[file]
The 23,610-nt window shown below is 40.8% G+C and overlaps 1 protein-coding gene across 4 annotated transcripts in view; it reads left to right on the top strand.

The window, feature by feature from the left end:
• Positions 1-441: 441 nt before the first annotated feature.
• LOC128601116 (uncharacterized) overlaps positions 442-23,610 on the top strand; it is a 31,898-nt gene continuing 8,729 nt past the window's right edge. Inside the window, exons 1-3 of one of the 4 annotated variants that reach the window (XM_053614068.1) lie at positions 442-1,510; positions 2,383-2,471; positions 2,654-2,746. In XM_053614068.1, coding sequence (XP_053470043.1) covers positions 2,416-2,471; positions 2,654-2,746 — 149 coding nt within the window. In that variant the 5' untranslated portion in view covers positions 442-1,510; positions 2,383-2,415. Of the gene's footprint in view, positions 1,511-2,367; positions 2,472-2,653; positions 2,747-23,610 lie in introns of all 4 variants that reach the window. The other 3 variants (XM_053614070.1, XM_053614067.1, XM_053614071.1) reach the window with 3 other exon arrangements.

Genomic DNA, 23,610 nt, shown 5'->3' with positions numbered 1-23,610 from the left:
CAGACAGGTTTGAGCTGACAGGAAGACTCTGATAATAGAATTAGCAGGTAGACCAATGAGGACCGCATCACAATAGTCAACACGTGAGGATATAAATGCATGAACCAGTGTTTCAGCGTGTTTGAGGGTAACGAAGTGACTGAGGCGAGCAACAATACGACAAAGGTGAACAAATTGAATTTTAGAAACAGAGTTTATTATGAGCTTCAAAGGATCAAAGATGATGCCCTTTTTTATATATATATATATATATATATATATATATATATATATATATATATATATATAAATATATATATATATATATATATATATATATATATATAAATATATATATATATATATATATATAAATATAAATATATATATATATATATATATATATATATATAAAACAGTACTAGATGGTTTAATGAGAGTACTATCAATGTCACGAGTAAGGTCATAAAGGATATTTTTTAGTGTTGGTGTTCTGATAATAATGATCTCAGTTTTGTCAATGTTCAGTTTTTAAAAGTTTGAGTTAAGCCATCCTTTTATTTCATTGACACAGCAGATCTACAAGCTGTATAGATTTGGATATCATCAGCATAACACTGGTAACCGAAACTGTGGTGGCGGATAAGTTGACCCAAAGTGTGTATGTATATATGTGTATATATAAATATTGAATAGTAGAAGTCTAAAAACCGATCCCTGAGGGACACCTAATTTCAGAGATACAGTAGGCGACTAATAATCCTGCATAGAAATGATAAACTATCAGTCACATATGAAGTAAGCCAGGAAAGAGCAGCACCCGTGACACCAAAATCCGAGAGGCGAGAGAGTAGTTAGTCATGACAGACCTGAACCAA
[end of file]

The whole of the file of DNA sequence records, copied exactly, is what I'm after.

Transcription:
The 23,610-nt window shown below is 40.8% G+C and overlaps 1 protein-coding gene across 4 annotated transcripts in view; it reads left to right on the top strand.

The window, feature by feature from the left end:
• Positions 1-441: 441 nt before the first annotated feature.
• LOC128601116 (uncharacterized) overlaps positions 442-23,610 on the top strand; it is a 31,898-nt gene continuing 8,729 nt past the window's right edge. Inside the window, exons 1-3 of one of the 4 annotated variants that reach the window (XM_053614068.1) lie at positions 442-1,510; positions 2,383-2,471; positions 2,654-2,746. In XM_053614068.1, coding sequence (XP_053470043.1) covers positions 2,416-2,471; positions 2,654-2,746 — 149 coding nt within the window. In that variant the 5' untranslated portion in view covers positions 442-1,510; positions 2,383-2,415. Of the gene's footprint in view, positions 1,511-2,367; positions 2,472-2,653; positions 2,747-23,610 lie in introns of all 4 variants that reach the window. The other 3 variants (XM_053614070.1, XM_053614067.1, XM_053614071.1) reach the window with 3 other exon arrangements.

Genomic DNA, 23,610 nt, shown 5'->3' with positions numbered 1-23,610 from the left:
CAGACAGGTTTGAGCTGACAGGAAGACTCTGATAATAGAATTAGCAGGTAGACCAATGAGGACCGCATCACAATAGTCAACACGTGAGGATATAAATGCATGAACCAGTGTTTCAGCGTGTTTGAGGGTAACGAAGTGACTGAGGCGAGCAACAATACGACAAAGGTGAACAAATTGAATTTTAGAAACAGAGTTTATTATGAGCTTCAAAGGATCAAAGATGATGCCCTTTTTTATATATATATATATATATATATATATATATATATATATATATATATATATATAAATATATATATATATATATATATATATATATATATATAAATATATATATATATATATATATATAAATATAAATATATATATATATATATATATATATATATATAAAACAGTACTAGATGGTTTAATGAGAGTACTATCAATGTCACGAGTAAGGTCATAAAGGATATTTTTTAGTGTTGGTGTTCTGATAATAATGATCTCAGTTTTGTCAATGTTCAGTTTTTAAAAGTTTGAGTTAAGCCATCCTTTTATTTCATTGACACAGCAGATCTACAAGCTGTATAGATTTGGATATCATCAGCATAACACTGGTAACCGAAACTGTGGTGGCGGATAAGTTGACCCAAAGTGTGTATGTATATATGTGTATATATAAATATTGAATAGTAGAAGTCTAAAAACCGATCCCTGAGGGACACCTAATTTCAGAGATACAGTAGGCGACTAATAATCCTGCATAGAAATGATAAACTATCAGTCACATATGAAGTAAGCCAGGAAAGAGCAGCACCCGTGACACCAAAATCCGAGAGGCGAGAGAGTAGTTAGTCATGACAGACCTGAACCAA